The UN Discusses Food Systems: Key Takeaways

Food Systems, Policy, Shareholder Engagement, Multi-Asset

Last week, at the Rome headquarters of the Food and Agriculture Organization of the United Nations (FAO), interested parties (e.g. Governments, financing organizations and NGOs) gathered for the UN Food Systems Summit +2 Stocktaking Moment (UNFSS+2).i The event took stock of the current status of the global food system and aimed at generating further momentum on action for food systems transformation in support of Sustainable Development Goals (SDGs) by 2030.

What should financial institutions and corporates take away from UNFSS+2? 

  1. Governments reiterated their commitment to updating their national pathways. This means that national, regional and possibly global legislation and finance will move towards targets that achieve the relevant SDGs by 2030.ii For example, the EU Commission representative confirmed that current work on an EU Food System Law is well underway and the implementation of the Deforestation Free Directive for specific goods has been adopted and is presently being implemented by Member States. See ‘Energy and Food Systems Must Work Together’ and ‘EU Regulation to Cause Log Jam in Commodity Flows’.
  1. The topic of food systems will be prominent at the next international events, notably the UNFCCC COP28 in UAE taking place in November 2023. The Minister of Climate Change and Environment of UAE, H.E.Mariam Almheiri, announced the COP28 Food Systems and Agriculture Agenda, which called on governments to demonstrate leadership by signing the first-ever ‘Leaders Declaration on Food Systems, Agriculture and Climate Action’.iii Furthermore, COP28 will be convening non-state actors across the value chain to accelerate initiatives across production, consumption, and food loss & waste, whilst protecting nature and preserving livelihoods. Specifically, the Minister announced the convening of CEOs of corporates to accelerate the transition to regenerative agriculture. 
  2. Private finance is key to solving the crisis evident in the current food system. According to the UN’s International Fund for Agricultural Development (IFAD), up to USD 400 billion in additional investment per year is needed for a global transition to a more equitable, healthy and sustainable food system.iv It may sound daunting, but failure to act would have a much higher cost which is estimated to be around USD 12 trillion. Planet Tracker estimates that nearly USD 9 trillion of private finance is currently supporting the global food system (63% of its estimated asset value of USD 14 trillion) and that private finance already has the capacity to provide around USD 630 billion annually (please see Financial Markets Roadmap for Transforming the Global Food System). So, while government finance needs to be repurposed and channeled smartly, private capital is fundamental in supporting financing efforts. Furthermore, private capital is vital in supporting the transformation of value chains for resilient and efficient food systems, financing new tech solutions and promoting knowledge for more sustainable operations.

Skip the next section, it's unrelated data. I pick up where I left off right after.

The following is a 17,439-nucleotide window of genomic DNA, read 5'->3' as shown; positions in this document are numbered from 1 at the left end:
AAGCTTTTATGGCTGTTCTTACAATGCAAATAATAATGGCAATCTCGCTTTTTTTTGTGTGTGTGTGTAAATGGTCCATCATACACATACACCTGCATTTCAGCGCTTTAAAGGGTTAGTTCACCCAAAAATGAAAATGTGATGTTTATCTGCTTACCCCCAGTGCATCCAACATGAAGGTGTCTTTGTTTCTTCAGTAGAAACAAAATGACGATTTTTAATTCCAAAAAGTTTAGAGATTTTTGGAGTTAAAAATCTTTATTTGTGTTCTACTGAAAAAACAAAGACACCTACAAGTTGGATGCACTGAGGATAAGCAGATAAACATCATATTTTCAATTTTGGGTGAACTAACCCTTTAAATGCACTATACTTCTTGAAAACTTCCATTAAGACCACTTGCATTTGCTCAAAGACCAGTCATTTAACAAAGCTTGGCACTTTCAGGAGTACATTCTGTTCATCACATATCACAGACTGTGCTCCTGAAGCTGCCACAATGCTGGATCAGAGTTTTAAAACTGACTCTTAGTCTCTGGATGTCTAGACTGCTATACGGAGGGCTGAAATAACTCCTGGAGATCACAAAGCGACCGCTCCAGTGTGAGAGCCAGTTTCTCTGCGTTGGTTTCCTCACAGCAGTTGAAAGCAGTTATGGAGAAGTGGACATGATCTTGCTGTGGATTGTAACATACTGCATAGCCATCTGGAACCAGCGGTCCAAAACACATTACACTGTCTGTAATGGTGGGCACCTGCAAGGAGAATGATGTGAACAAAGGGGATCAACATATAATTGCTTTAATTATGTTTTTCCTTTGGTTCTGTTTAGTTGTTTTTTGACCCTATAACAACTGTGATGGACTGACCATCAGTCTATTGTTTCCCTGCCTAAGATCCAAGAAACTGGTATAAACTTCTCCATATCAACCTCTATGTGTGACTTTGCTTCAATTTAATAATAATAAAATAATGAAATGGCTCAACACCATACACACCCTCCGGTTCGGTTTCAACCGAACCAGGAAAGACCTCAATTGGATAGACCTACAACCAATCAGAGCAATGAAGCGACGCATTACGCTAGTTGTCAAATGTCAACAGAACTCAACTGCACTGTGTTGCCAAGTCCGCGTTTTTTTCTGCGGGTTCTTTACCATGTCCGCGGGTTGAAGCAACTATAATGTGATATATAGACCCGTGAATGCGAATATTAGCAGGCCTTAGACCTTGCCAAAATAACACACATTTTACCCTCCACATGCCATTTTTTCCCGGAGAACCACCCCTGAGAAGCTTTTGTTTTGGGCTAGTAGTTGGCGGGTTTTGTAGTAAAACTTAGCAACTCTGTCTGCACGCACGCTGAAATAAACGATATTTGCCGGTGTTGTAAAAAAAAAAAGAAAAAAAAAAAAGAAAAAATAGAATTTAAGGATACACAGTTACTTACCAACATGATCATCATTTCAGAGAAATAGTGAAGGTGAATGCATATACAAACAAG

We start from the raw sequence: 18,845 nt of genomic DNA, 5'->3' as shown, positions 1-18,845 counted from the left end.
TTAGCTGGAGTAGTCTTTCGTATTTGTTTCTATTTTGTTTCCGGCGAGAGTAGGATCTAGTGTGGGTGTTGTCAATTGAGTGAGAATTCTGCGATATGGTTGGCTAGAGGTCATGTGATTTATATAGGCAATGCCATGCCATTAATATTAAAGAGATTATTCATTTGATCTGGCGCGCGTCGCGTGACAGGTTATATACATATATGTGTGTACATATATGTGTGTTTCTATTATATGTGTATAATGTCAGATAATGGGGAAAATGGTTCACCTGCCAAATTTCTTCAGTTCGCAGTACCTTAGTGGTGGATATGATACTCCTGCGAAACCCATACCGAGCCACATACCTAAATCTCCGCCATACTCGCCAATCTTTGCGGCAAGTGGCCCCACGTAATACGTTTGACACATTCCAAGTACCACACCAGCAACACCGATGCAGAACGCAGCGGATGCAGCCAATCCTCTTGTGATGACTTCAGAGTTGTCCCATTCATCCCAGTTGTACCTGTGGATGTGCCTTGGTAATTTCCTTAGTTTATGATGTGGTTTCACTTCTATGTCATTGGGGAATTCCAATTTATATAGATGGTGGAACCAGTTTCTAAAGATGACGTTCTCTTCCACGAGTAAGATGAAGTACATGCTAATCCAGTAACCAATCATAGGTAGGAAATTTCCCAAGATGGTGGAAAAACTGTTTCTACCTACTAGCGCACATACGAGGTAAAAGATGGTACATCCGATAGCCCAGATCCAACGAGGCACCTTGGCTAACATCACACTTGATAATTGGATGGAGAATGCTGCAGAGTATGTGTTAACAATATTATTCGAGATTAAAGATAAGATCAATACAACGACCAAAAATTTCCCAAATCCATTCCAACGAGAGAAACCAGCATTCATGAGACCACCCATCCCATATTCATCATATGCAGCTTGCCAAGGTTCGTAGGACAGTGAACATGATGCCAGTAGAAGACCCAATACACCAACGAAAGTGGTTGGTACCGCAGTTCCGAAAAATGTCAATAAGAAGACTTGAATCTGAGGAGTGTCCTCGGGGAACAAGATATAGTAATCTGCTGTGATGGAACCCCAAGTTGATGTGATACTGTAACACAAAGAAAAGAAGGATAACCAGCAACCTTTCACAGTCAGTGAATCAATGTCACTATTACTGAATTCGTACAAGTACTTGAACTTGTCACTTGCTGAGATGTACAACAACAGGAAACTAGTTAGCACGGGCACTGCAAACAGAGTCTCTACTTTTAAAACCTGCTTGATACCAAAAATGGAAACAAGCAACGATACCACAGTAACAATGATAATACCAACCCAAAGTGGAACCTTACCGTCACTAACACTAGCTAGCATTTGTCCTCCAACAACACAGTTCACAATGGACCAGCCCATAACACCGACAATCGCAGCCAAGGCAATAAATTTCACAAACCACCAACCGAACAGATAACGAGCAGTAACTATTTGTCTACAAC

1. Sustainable blue food requires more attention. This food production source can be more environmentally efficient compared to land; therefore, it is an opportunity to create a more sustainable food system. This re-emphasizes earlier work by the UN Department of Economic and Social Affairs which demonstrated that ‘Blue foods – foods produced from the ocean and lakes and rivers – have an essential role to play in achieving food security, ending malnutrition and building healthy, nature-positive and resilient food systems’.v Investing in truly sustainable blue food production is a priority. At least USD 55 billion is needed to finance a sustainable transition of the aquaculture sector (please see ‘Avoiding Aquafailure’). Making wild-caught production more sustainable is also a way to de-risk and improve the financial health of the sector, as shown in ‘Against the Tide’.

Planet Tracker calls on FIs and corporates to:

  • Incorporate sustainable food systems strategies into their policies and actions that allow for the mitigation of risks linked to climate change and nature loss, for sustainable development and just transition in local and global food systems.
  • Invest in research, data, innovation and technology capacities in favour of more transparent, traceable and resilient food value chains.

The next meeting of the UNFSS + 4 will take place in 2025.

ii Although SDG 2 is a global commitment to ‘end hunger, achieve food security and improved nutrition, and promote sustainable agriculture’, the following SDGs are also connected to the food system: 3 (good health & well-being), 6 (clean water & sanitation), 8 (decent work & economic growth), 10 (reduced inequalities), 12 (responsible consumption & production), 13 (climate action) 14 (life below water), 15 (life on land), and 17 (partnership for the goals). So, 10 of the 17 SDGs are related to the food system.

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